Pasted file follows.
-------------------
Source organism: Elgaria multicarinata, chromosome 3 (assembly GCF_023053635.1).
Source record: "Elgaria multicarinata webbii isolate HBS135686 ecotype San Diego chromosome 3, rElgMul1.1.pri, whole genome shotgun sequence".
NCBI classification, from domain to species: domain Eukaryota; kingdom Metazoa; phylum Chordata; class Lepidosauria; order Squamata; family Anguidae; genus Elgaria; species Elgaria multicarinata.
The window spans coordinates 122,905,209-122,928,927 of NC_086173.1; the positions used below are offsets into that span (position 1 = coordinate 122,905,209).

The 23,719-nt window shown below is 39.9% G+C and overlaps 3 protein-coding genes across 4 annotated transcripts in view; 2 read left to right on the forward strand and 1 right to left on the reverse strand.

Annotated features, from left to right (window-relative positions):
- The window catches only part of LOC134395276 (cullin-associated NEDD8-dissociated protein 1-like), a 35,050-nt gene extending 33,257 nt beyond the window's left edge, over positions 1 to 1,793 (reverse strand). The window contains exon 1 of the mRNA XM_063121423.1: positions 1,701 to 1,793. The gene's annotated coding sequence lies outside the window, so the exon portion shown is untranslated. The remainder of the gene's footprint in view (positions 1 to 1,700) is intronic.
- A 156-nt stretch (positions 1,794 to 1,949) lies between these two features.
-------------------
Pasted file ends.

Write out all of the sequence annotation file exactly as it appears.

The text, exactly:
Source organism: Elgaria multicarinata, chromosome 3 (assembly GCF_023053635.1).
Source record: "Elgaria multicarinata webbii isolate HBS135686 ecotype San Diego chromosome 3, rElgMul1.1.pri, whole genome shotgun sequence".
NCBI classification, from domain to species: domain Eukaryota; kingdom Metazoa; phylum Chordata; class Lepidosauria; order Squamata; family Anguidae; genus Elgaria; species Elgaria multicarinata.
The window spans coordinates 122,905,209-122,928,927 of NC_086173.1; the positions used below are offsets into that span (position 1 = coordinate 122,905,209).

The 23,719-nt window shown below is 39.9% G+C and overlaps 3 protein-coding genes across 4 annotated transcripts in view; 2 read left to right on the forward strand and 1 right to left on the reverse strand.

Annotated features, from left to right (window-relative positions):
- The window catches only part of LOC134395276 (cullin-associated NEDD8-dissociated protein 1-like), a 35,050-nt gene extending 33,257 nt beyond the window's left edge, over positions 1 to 1,793 (reverse strand). The window contains exon 1 of the mRNA XM_063121423.1: positions 1,701 to 1,793. The gene's annotated coding sequence lies outside the window, so the exon portion shown is untranslated. The remainder of the gene's footprint in view (positions 1 to 1,700) is intronic.
- A 156-nt stretch (positions 1,794 to 1,949) lies between these two features.